for the maintenance of the body; so therefore it cannot be neglected. But to seek economic development simply
for the sake of endlessly increasing sensual pleasure is foolish. No amount of sensual pleasure will ever
really satisfy a person, so no amount of economic development will ever be considered enough. This is why
people in modern Western societies are still not satisfied, even though they are so economically advanced and
thus have so much facility for sense enjoyment. They always want more.
This is why people in modern Western societies are still not satisfied, even though they are so economically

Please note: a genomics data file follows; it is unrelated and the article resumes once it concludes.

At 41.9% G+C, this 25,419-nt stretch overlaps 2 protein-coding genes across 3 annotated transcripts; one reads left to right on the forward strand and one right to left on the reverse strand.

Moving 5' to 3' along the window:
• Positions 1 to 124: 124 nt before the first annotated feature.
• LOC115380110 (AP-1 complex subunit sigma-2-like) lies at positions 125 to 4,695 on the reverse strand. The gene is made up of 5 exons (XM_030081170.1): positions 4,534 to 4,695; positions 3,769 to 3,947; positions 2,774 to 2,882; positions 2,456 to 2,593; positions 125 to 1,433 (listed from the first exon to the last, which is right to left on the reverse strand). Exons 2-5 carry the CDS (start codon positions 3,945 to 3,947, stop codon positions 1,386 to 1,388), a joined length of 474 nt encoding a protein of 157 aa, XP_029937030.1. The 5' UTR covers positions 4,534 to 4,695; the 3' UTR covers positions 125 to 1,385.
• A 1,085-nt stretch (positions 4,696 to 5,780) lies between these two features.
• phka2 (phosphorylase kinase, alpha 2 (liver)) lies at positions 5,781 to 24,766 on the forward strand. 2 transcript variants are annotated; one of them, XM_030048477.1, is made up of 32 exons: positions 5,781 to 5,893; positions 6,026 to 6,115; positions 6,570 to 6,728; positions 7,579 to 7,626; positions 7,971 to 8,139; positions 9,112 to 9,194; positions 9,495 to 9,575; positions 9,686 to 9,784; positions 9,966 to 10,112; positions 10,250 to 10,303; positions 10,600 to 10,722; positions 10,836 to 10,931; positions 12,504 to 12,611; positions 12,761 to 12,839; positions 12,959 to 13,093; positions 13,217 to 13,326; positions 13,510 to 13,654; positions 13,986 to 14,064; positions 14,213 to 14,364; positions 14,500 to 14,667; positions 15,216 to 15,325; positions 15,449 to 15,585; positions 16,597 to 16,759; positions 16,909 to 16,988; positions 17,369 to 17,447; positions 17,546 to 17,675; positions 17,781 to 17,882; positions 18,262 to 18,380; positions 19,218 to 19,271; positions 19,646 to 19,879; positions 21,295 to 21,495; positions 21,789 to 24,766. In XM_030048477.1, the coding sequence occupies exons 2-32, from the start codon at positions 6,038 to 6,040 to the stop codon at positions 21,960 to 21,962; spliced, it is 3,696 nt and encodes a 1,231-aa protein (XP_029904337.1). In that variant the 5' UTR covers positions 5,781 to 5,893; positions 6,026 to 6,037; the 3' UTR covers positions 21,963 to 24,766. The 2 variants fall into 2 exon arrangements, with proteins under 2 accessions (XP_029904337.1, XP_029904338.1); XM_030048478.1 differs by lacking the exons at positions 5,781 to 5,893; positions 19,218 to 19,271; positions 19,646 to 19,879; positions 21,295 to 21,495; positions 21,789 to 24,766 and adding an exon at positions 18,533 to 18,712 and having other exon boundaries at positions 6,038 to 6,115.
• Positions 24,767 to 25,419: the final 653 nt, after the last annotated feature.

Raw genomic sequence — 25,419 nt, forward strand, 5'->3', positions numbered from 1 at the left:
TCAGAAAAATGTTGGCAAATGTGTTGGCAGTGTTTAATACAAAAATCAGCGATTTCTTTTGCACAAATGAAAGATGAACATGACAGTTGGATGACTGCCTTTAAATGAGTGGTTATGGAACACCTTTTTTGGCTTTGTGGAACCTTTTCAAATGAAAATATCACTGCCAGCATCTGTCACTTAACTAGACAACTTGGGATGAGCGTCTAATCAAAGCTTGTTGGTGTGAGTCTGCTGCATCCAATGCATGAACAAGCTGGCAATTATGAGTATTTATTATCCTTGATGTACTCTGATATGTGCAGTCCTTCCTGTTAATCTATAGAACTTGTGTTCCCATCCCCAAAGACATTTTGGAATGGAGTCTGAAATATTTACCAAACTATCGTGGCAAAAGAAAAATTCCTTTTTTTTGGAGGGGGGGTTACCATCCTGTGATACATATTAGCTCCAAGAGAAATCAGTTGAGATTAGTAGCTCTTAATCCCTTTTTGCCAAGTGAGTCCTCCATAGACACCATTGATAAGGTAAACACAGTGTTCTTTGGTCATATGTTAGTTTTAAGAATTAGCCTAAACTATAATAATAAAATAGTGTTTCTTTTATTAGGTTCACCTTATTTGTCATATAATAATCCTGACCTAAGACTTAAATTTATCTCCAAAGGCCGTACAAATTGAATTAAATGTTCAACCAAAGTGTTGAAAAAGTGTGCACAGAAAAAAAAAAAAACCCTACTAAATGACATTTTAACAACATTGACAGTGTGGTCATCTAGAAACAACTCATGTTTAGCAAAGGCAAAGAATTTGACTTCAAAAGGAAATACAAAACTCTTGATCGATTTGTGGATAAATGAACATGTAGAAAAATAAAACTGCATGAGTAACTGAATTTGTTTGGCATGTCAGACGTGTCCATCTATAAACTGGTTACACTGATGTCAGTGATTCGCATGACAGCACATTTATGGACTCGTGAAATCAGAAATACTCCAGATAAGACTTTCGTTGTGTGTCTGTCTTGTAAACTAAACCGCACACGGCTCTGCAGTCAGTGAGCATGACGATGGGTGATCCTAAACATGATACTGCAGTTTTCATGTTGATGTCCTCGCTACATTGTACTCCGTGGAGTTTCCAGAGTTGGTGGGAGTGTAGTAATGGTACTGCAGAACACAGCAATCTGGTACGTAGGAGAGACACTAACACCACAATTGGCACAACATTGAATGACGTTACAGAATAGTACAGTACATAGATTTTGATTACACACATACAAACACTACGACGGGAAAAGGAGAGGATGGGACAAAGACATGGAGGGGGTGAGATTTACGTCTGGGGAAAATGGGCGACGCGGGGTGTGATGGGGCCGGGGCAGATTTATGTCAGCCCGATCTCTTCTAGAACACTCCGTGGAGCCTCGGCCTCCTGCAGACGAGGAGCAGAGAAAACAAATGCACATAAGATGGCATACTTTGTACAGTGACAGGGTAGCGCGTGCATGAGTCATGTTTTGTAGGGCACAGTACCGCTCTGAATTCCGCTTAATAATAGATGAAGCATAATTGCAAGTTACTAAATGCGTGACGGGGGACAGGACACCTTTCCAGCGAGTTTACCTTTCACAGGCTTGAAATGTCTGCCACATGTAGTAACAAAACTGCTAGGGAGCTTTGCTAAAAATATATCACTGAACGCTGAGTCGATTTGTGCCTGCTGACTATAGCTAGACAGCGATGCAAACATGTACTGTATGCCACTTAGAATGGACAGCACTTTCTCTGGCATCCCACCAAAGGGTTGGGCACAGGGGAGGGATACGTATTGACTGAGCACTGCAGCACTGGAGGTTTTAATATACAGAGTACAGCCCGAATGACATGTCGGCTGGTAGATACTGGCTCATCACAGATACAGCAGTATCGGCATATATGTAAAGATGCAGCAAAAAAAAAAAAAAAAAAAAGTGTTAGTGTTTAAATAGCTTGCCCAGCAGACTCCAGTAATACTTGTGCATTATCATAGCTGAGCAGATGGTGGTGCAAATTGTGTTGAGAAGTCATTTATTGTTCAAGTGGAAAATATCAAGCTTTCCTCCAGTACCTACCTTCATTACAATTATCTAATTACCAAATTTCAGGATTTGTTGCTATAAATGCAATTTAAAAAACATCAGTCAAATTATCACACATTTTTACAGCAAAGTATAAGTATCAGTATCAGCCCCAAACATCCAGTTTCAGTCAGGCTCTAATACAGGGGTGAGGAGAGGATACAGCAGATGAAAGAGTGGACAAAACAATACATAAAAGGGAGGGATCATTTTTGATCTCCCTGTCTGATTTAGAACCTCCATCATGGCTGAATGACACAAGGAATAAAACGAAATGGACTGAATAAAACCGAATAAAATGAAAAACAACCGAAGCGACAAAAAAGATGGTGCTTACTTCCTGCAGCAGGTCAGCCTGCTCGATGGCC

advanced and thus have so much facility for sense enjoyment. They always want more. As the late British
economist E. F. Schumacher points out:
Is there enough to go round? Immediately we encounter a serious difficulty: What is enough? Who can tell us?
Certainly not the economist who pursues economic growth as the highest of all values and therefore has no
concept of enough There are poor societies which have too little; but where is the rich society that says:
"Halt! We have enough There is none."
Whats really needed is to recognize the need for spiritual as well as material happiness. A society that has
great material prosperity but lacks spiritual purpose is really a poor society. A body without the soul is a
dead body even if it is nicely decorated with fancy ornaments.
*E. F. Schumacher, Small Is Beautiful: Economics as if People Mattered (New York: Harper and Row, 1973), p. 25.
~Jagad Guru Siddhaswarupananda Paramahamsa (Chris Butler)